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### Earth's Balance

```
Date: 12/20/2001 at 11:28:51
From: Thomas Kolasa
Subject: Earth's balance

Why would Earth change its orbit and turning if something as heavy as
the Ross Iceshelf moved up some amount of miles?
```

```
Date: 12/21/2001 at 11:26:56
From: Doctor Ian
Subject: Re: Earth's balance

Hi Thomas,

It wouldn't change its orbit significantly, because from the point of
view of the sun and the other planets, the mass of the earth is
concentrated at a point at its center. (It might as well be a golf
ball with the same mass as the earth.) So moving stuff around on the
surface of the earth makes no difference to the rest of the solar
system.

A redistribution of surface mass might, however, affect the earth's
rotation, if the redistribution were large enough. How would that
work?

If you've ever watched a figure skater spin, you may have noticed that
she starts out with her hands flung out to the side, and then pulls
them in toward her body. That makes her spin faster because her mass
is closer to her axis of rotation. To slow down, she moves her arms
back out.

The scientific explanation for this is called 'conservation of angular
momentum', which is a fancy way of saying that you have to work a lot
harder to swing something far away from you than you have to work to
swing something close to you.

In the same way, if you moved a lot of mass from near the equator
(away from the axis of rotation) to near the poles (closer to the
axis), you could cause the earth's rotation to speed up; and moving
stuff the other way could cause it to slow down.

Forget ice shelves. If everyone else and everything else stays put,
and you get in a car and drive from Alaska to Florida, _you_ will
cause the earth's rotation to slow down. But the interesting question
is: By how much? And the answer is: Not very much! Because you're
pretty small compared to the rest of the earth.

However, what about something as big as the Ross Ice Shelf? Wouldn't
that make a significant change?

Well, consider this: If you take something really big, and move it a
little bit, the only significant change occurs at the ends. (Imagine
that you live under the Ross Ice Shelf, near the middle, and it moves
by a mile or two. You're still under about the same amount of ice,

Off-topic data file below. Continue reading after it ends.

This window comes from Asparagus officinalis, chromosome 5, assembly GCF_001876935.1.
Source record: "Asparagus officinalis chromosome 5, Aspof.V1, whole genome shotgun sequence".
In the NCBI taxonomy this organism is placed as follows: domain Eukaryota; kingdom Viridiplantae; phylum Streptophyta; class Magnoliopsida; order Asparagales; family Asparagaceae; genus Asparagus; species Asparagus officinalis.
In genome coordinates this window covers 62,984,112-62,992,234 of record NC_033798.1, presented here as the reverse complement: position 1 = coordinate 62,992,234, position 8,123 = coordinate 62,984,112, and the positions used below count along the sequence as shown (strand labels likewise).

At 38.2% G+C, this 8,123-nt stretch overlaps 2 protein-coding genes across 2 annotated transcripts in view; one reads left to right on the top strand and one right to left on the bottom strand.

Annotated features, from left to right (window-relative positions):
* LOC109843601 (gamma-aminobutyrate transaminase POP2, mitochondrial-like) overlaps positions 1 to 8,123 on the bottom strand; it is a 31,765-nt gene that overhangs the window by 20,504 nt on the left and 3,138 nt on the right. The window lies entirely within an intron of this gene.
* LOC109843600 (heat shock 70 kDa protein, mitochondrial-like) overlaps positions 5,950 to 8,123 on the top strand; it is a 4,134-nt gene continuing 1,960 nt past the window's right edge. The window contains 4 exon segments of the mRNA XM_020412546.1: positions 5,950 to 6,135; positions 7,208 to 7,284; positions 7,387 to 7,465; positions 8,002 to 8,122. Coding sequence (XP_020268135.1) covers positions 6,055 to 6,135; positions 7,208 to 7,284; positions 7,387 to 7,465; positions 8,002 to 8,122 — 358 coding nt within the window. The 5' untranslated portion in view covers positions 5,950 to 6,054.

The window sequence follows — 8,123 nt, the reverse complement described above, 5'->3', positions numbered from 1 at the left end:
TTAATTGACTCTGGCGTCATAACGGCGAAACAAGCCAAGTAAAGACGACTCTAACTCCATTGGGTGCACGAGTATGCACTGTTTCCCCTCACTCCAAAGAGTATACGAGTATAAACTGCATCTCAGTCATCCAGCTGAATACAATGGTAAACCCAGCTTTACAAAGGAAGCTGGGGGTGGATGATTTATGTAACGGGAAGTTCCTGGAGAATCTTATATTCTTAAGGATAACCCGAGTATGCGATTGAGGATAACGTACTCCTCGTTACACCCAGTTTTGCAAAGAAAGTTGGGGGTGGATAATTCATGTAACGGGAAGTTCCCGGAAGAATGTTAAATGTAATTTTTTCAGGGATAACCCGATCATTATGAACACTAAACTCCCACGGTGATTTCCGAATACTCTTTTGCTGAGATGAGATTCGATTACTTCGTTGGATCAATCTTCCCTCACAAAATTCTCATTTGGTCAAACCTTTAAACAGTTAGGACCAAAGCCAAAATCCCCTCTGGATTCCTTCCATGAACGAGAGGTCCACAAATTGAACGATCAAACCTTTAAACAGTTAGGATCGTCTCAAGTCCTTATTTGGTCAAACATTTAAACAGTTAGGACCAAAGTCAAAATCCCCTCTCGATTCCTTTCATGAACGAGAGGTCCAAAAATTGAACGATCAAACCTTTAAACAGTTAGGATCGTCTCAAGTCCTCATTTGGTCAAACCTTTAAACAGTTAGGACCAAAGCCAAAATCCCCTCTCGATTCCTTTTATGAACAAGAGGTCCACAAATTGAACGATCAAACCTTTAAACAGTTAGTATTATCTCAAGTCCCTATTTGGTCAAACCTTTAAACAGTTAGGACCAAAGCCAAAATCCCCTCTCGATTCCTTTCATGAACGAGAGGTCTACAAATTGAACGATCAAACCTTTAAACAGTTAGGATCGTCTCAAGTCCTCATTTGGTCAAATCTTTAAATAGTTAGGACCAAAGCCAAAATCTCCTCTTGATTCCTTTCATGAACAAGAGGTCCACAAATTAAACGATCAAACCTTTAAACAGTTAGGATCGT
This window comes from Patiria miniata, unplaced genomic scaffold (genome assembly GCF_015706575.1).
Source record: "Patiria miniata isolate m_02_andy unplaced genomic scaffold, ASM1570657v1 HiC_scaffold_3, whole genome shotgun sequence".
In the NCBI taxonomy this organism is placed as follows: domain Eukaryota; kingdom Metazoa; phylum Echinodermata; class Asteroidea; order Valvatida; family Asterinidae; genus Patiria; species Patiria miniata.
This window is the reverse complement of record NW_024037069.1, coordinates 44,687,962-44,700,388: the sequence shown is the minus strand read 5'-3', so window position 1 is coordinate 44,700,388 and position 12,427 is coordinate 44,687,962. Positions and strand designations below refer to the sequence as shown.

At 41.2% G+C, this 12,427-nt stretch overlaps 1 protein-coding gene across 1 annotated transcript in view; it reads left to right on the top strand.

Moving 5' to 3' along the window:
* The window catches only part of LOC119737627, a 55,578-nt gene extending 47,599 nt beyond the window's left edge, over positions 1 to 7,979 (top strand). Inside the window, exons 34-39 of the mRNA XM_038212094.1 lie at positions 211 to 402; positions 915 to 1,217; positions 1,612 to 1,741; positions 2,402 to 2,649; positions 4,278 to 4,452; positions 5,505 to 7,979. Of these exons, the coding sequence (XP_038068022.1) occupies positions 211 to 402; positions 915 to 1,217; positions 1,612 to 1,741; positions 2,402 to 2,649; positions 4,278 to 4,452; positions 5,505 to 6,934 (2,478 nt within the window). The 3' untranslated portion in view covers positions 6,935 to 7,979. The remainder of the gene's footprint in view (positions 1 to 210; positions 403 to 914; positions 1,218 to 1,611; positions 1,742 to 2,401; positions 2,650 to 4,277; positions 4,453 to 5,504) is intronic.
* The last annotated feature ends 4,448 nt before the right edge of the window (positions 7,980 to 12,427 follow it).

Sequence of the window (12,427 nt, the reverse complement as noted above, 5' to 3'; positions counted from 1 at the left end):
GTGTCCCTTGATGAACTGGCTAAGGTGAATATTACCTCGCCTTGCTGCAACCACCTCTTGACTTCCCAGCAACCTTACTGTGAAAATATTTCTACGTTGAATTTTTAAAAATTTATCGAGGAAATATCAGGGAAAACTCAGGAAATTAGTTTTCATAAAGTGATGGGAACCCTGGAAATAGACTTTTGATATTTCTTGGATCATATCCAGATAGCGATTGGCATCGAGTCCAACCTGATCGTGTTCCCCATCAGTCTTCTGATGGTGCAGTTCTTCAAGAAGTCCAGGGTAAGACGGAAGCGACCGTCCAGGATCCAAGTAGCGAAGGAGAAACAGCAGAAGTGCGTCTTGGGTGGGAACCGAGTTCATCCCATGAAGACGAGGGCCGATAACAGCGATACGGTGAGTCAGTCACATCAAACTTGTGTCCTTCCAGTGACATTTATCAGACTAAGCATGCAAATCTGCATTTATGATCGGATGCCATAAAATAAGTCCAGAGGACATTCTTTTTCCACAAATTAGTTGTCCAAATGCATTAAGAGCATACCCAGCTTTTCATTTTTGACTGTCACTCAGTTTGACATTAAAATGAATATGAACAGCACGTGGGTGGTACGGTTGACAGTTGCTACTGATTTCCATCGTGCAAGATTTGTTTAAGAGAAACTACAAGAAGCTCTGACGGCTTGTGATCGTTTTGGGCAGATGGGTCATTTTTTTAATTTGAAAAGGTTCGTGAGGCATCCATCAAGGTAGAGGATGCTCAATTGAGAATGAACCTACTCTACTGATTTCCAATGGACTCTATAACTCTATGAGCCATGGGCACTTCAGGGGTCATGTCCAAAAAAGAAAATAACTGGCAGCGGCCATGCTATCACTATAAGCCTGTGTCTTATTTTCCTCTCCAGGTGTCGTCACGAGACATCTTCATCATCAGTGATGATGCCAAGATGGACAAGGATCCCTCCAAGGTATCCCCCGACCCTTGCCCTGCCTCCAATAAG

right?) So moving an ice shelf a few miles is the same as moving a few
miles of ice from one end of the shelf to the other.

(In fact, think about a warehouse full of boxes,

+--+--+--+--+--+--+--+--+--+--+
|  |  |  |  |  |  |  |  |  |  |
+--+--+--+--+--+--+--+--+--+--+
|  |  |  |  |  |  |  |  |  |  |
+--+--+--+--+--+--+--+--+--+--+
|  |  |  |  |  |  |  |  |  |  |
+--+--+--+--+--+--+--+--+--+--+
|  |  |  |  |  |  |  |  |  |  |
+--+--+--+--+--+--+--+--+--+--+

Moving the whole warehouse by the length of one row of boxes is the
same thing as just moving one row of boxes,

+--+--+--+--+--+--+--+--+--+--+
|  |  |  |  |  |  |  |  |  |  |
+--+--+--+--+--+--+--+--+--+--+
|  |  |  |  |  |  |  |  |  |  |
+--+--+--+--+--+--+--+--+--+--+
|  |  |  |  |  |  |  |  |  |  |
+--+--+--+--+--+--+--+--+--+--+
|  |  |  |  |  |  |  |  |  |  |
+--+--+--+--+--+--+--+--+--+--+  ^
|                               |
+-------------------------------

isn't it?)

So to really get a big enough change to make a difference, you'd have
to move the ice shelf by an appreciable fraction of its size.

But even then consider this: If you move something, something else
will occupy the space where it used to be.

If you dig a lot of stone out of the ground, you're replacing the
stone with air, which has a much lower density. So if the hole is big
enough (like the Grand Canyon), you've made a significant change in
the distribution of mass on the surface of the earth.

However, if an ice shelf releases an iceberg (thus 'moving' the
shelf), the ice that used to be there is gone, but it's replaced by
water, which has almost the same density. And most of the iceberg is
below water, so the change in the distribution of the surface mass of
the earth is pretty insignificant.

In any case, we're talking about the surface of the earth while
ignoring its center, which is like worrying about the skin of a water
balloon and ignoring the water inside. The effects of whatever goes on
down there in the earth's core would be much more significant than

Does this help?

- Doctor Ian, The Math Forum
http://mathforum.org/dr.math/
```
Associated Topics:
High School Physics/Chemistry

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